The use of monoclonal antibodies as a way to prevent people from getting very sick with COVID-19 is rapidly increasing -- alongside the grim statistics on surging infection rates across the country.
Federal health officials have seen a "significant increase" in the ordering of monoclonal antibodies in recent weeks with the U.S. Department of Health and Human Services telling ABC News orders have increased by more than 1,200%.
HHS said they are currently shipping about 120,000 patient courses of Regeneron's monoclonal antibody treatment a week.
More than three-quarters of those orders are going to the regions in the country with low vaccination rates and states currently getting clobbered hardest by COVID's surge -- and where intensive care unit capacities are most strained.
Between July 1 and Aug. 17, more than 438,100 one-dose infusions of the treatment were ordered nationally.
In that same time frame, Kentucky, Tennessee, Mississippi, Alabama, Georgia, Florida, South Carolina and North Carolina -- designated by HHS as Region 4 -- ordered about 198,000 patient courses, or roughly 45% of the national order.
New Mexico, Texas, Oklahoma, Arkansas and Louisiana (Region 6) ordered roughly 144,000 -- about 33% of the order.
Monoclonal antibodies are synthetic versions of the body's natural line of defense against severe infection -- a therapy designed to send reinforcements for the immune system.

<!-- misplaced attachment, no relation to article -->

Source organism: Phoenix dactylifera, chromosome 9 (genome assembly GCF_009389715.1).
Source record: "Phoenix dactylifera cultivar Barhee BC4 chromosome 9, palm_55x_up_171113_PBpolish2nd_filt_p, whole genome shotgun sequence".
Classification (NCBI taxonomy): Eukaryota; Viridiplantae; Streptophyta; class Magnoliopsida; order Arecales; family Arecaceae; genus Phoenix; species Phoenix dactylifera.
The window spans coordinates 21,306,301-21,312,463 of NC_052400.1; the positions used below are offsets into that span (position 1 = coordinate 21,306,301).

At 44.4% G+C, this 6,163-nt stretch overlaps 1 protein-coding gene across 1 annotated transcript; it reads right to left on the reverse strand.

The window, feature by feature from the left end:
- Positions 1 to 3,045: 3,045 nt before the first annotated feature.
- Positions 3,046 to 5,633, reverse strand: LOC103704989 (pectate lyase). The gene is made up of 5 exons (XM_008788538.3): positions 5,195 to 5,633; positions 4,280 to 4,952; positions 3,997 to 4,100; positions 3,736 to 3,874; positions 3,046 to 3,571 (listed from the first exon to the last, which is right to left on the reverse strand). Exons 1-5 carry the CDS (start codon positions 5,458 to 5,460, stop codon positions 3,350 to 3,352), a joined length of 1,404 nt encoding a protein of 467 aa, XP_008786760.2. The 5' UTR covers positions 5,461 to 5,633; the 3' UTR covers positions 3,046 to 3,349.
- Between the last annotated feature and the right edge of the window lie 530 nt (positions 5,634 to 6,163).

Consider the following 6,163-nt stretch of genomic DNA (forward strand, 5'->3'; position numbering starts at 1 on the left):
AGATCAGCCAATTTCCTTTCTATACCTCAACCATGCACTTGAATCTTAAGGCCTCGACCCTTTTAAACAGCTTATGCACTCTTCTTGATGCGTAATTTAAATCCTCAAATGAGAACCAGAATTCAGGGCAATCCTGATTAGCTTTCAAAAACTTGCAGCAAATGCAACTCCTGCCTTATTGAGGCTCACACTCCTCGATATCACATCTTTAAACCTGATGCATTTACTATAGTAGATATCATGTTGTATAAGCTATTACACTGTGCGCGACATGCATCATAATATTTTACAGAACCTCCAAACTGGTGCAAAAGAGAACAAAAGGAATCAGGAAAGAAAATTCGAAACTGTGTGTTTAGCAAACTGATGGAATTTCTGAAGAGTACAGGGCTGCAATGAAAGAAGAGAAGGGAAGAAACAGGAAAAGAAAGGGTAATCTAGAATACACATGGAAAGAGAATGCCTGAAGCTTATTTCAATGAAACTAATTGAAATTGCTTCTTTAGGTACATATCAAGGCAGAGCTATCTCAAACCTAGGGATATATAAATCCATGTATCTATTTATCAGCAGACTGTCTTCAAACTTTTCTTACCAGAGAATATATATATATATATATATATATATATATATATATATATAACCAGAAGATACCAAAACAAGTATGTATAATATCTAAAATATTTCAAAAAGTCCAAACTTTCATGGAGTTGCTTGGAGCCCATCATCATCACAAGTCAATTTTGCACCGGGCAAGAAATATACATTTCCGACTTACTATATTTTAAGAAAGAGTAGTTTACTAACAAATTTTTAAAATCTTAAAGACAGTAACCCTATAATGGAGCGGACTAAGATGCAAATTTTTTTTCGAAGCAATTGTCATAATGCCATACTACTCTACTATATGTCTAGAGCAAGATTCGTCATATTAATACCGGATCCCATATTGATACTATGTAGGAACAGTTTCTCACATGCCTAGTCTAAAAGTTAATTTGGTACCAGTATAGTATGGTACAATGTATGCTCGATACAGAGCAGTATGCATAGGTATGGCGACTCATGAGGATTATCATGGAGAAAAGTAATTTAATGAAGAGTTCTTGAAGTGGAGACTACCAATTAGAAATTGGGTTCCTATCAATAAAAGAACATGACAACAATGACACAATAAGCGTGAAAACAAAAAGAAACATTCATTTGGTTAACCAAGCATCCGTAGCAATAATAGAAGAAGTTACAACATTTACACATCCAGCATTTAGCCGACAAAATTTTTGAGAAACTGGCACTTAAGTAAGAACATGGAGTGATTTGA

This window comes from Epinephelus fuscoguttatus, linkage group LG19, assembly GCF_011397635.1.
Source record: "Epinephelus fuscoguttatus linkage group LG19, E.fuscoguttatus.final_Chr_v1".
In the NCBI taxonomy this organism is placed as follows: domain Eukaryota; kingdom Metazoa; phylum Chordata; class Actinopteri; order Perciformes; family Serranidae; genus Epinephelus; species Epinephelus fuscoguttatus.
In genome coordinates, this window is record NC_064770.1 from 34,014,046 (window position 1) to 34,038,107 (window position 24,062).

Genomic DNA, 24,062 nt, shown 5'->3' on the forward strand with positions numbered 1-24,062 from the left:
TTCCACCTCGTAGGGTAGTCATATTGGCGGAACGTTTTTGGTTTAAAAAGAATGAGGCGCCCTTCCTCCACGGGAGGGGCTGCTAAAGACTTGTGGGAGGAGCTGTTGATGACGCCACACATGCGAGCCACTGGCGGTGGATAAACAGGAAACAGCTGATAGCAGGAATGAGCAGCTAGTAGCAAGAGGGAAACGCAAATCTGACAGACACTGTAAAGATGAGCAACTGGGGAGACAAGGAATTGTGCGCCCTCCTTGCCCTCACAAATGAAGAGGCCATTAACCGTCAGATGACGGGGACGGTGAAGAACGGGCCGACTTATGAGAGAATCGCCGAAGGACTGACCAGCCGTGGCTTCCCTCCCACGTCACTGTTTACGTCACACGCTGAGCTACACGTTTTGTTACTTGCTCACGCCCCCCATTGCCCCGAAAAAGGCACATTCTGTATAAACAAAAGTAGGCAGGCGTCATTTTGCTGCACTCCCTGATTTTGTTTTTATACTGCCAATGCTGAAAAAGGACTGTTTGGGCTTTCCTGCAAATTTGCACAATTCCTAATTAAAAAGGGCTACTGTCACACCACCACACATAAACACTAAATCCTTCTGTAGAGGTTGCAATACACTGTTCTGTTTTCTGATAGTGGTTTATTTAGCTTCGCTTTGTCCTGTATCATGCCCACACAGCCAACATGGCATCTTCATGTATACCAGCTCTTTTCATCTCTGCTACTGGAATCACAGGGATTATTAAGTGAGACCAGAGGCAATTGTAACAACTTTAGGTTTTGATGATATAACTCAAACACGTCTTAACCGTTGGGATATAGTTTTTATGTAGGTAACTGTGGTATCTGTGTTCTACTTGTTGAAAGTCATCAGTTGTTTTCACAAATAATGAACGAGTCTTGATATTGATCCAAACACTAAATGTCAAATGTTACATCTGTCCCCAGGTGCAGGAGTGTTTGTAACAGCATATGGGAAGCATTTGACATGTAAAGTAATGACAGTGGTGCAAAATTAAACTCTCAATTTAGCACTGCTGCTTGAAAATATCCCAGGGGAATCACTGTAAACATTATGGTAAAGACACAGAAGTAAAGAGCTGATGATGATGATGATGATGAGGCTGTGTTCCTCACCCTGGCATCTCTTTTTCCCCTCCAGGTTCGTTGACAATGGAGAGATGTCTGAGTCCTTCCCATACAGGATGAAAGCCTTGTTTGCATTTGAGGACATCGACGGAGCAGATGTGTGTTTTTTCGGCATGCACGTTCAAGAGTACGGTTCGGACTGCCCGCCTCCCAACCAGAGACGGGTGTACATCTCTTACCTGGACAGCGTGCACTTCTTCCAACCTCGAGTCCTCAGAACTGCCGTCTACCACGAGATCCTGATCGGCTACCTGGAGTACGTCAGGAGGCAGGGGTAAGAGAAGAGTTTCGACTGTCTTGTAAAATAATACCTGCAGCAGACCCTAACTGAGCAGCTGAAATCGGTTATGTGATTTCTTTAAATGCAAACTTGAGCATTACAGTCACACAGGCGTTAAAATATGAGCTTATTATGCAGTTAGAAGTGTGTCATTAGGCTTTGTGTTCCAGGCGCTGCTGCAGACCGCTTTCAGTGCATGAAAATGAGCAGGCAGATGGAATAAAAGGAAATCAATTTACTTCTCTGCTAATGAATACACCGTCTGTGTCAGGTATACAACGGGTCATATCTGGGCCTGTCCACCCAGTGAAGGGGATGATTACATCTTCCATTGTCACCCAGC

The antibody treatment is meant for COVID-19 patients early in their infection and who are at high risk of getting even sicker, nipping infections in the bud before it puts people in the hospital.
It can be used for breakthrough COVID cases as well, regardless of symptoms. If a person has tested positive within the last 10 days, and they are at risk for getting sicker -- like older Americans, patients with high blood pressure, diabetes, heart disease, asthma or obesity -- the treatment is available.
The drug can also now be used for preventative use in some cases. The Food and Drug Administration expanded Regeneron's authorization in late July, allowing for proactive prophylactic use for people who may have been exposed to COVID, and are at high risk of getting very sick because of health complications, being immunocompromised or because a person wasn't fully vaccinated.
It can be administered through an intravenous infusion, or a subcutaneous injection, which is less time-consuming and labor-intensive, and more practical in an outbreak situation.
An HHS official told ABC News they are seeing new infusion sites springing up, and sites that had been inactive are coming back online and administering the treatment again.
This new uptick and interest in use of the monoclonals comes after months of mediocre uptake, what then-Operation Warp Speed head Moncef Slaoui lamented last winter as "disappointing."
It also comes as Govs. Greg Abbott, R-Texas, and Ron DeSantis, R-Fla., have ordered the opening of more infusion centers, and touted the treatment's promise. Abbott, who tested positive for COVID-19 earlier this week, said he is taking it himself.